In Albania, the rolling hills of the Goriçan village have gradually become dotted with greenhouses. Now, year-round vegetable production is possible, thanks to enterprising farmers who have invested in the facilities.
Mystehak Goga, 68, lives in this small village and is one of these spirited farmers.
Goga lived most of his life under communism, during a time when Albania was the most isolated nation in Europe.
In high school, he studied agricultural engineering, but because his father refused to join the farming cooperative under communism, Goga did not have the right to attend university. Instead, he worked in water and sewage, but he still held out hope for his dream career.
His second chance arrived when communism fell. In 1993, he became a tomato farmer, investing in greenhouse production with .2 of a hectare of land. After seeing a farmer in a nearby region experiment with greenhouses, he decided to try it in Goriçan. Now, Goriçan is the largest greenhouse producing area in Albania.
“In the beginning, we had a lot of difficulties in the business because we did not have the right knowledge and lacked the marketing skills,” Goga says.
Goga’s production expanded when he received a grant from the U.S. Agency for International Development to pave a road, allowing farmers to connect their land, improve efficiency and reduce transport costs. He and other farmers were able to expand their greenhouses from 3 hectares to 100 hectares in just a few years.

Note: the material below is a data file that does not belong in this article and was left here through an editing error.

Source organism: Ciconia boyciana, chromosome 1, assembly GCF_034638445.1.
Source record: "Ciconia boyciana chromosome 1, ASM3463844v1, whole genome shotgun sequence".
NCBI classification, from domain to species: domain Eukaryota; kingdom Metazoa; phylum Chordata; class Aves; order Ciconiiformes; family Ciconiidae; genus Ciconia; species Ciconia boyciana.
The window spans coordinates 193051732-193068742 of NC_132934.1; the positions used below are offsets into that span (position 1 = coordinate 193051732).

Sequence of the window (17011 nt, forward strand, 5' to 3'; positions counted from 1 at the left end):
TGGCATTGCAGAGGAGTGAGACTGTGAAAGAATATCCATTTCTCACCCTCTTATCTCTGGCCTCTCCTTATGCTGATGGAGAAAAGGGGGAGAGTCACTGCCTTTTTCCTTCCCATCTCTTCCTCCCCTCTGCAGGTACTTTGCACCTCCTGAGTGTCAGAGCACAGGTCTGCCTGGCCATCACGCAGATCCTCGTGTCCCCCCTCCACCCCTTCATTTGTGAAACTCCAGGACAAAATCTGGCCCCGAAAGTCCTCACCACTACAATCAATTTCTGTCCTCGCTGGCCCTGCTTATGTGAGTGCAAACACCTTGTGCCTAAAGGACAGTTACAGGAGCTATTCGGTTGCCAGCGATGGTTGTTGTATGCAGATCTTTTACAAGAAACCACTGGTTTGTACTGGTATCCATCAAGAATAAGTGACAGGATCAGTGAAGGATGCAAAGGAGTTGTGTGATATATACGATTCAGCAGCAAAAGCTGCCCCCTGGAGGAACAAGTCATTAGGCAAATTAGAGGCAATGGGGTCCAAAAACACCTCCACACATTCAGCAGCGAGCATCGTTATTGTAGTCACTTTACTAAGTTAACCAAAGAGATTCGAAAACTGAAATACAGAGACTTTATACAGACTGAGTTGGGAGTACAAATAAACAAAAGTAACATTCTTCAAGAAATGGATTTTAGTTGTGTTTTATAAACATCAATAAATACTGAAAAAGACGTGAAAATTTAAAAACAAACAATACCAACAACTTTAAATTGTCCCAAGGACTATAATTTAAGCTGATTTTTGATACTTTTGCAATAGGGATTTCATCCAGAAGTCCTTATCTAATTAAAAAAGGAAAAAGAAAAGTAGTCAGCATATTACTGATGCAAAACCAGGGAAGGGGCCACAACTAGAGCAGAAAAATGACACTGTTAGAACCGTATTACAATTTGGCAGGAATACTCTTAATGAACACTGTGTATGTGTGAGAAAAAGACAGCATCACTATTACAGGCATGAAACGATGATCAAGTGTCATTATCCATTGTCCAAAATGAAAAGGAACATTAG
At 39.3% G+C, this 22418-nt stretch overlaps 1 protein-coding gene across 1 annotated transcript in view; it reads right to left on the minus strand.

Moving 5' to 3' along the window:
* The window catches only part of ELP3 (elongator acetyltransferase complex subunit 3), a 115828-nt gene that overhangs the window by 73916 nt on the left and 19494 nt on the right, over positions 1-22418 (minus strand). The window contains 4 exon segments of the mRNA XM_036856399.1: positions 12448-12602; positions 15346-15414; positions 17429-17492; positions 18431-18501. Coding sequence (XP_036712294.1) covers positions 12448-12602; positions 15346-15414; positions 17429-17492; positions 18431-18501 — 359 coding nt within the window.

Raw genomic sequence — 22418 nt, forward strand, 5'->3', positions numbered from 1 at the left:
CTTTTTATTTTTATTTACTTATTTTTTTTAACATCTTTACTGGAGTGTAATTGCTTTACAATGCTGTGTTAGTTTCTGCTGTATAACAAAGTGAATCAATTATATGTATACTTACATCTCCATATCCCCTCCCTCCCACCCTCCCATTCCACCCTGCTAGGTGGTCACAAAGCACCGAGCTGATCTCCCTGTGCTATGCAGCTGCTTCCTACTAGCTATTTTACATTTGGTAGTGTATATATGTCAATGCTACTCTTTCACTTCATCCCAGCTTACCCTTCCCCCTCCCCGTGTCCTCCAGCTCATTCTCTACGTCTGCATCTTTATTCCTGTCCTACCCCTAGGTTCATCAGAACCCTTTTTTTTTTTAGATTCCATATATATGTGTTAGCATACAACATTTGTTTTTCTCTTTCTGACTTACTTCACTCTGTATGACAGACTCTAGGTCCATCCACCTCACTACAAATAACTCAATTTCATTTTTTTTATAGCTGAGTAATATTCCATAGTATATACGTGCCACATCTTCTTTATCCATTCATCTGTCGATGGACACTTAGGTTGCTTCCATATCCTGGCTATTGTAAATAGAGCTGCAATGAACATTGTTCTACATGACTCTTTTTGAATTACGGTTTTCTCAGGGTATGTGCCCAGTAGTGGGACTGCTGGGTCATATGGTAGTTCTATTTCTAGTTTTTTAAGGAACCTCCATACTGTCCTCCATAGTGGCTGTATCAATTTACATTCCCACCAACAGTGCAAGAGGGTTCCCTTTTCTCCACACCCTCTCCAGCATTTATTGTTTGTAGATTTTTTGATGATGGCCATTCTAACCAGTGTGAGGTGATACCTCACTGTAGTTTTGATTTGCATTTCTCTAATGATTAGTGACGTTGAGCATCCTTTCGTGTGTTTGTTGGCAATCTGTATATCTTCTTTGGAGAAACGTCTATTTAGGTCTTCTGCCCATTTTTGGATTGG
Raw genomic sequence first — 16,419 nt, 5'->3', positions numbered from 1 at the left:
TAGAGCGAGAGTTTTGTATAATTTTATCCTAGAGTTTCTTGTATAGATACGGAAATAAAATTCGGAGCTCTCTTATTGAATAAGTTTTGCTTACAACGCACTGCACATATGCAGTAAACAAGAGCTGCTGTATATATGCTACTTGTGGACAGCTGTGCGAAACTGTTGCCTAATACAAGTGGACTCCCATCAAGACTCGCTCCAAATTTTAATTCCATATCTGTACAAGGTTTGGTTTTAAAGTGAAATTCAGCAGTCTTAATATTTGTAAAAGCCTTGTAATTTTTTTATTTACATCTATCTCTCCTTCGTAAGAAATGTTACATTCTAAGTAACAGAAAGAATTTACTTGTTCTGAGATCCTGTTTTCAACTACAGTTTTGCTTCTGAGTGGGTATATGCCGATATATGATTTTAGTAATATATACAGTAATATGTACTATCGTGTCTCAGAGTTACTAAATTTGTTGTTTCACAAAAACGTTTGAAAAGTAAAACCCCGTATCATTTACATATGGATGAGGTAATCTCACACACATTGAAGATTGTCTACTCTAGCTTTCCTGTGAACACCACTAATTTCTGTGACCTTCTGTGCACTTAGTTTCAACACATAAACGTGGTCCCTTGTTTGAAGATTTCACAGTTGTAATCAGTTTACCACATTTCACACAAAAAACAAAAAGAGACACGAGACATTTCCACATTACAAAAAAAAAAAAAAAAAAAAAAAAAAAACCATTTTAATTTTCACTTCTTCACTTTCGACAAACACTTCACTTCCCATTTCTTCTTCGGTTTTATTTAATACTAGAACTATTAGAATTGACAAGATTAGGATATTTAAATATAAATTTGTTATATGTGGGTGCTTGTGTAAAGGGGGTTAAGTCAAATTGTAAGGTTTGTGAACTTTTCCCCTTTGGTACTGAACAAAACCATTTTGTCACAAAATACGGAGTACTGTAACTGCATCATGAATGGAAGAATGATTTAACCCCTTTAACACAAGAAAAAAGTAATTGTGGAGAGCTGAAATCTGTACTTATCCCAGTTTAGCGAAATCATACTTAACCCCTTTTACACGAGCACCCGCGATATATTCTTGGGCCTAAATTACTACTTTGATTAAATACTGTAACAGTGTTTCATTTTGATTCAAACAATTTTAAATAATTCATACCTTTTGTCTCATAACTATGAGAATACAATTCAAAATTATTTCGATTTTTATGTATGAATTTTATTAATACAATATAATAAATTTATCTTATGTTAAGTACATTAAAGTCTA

Goga went to Macedonia, Kosovo, Hungary and other countries to learn best practices — including new irrigation techniques and marketing strategies and how to export products regionally.
With USAID’s help, Goga also formed Albania’s first agriculture association, Hortigor, and became its president. Hortigor now owns 80 hectares of greenhouses in Goriçan. Other farmers followed their lead, and now the Kalmeti region has up to 500 hectares of greenhouses.
“The goal for myself and other businesspeople is to invest and leave our legacy to the next generation and their children,” Goga said. “I hope that my children and grandchildren will continue on this journey.”
A longer version of this article appears on USAID/Exposure.